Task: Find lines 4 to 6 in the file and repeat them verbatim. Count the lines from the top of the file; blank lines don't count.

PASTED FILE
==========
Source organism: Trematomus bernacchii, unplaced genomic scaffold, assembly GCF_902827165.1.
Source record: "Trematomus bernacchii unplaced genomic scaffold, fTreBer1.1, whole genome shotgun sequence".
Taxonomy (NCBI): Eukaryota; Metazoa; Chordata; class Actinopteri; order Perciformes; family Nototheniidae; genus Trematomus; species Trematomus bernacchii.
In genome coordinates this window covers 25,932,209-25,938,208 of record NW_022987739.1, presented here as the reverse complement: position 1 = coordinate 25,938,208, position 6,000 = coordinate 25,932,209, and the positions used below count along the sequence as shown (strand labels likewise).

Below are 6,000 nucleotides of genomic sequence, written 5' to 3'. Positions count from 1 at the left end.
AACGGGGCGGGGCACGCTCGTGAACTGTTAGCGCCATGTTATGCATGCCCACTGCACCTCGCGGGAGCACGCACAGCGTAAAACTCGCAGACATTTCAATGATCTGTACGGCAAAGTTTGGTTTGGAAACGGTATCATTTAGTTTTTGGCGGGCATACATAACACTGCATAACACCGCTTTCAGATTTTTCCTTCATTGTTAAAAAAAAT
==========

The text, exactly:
In genome coordinates this window covers 25,932,209-25,938,208 of record NW_022987739.1, presented here as the reverse complement: position 1 = coordinate 25,938,208, position 6,000 = coordinate 25,932,209, and the positions used below count along the sequence as shown (strand labels likewise).

Below are 6,000 nucleotides of genomic sequence, written 5' to 3'. Positions count from 1 at the left end.
AACGGGGCGGGGCACGCTCGTGAACTGTTAGCGCCATGTTATGCATGCCCACTGCACCTCGCGGGAGCACGCACAGCGTAAAACTCGCAGACATTTCAATGATCTGTACGGCAAAGTTTGGTTTGGAAACGGTATCATTTAGTTTTTGGCGGGCATACATAACACTGCATAACACCGCTTTCAGATTTTTCCTTCATTGTTAAAAAAAAT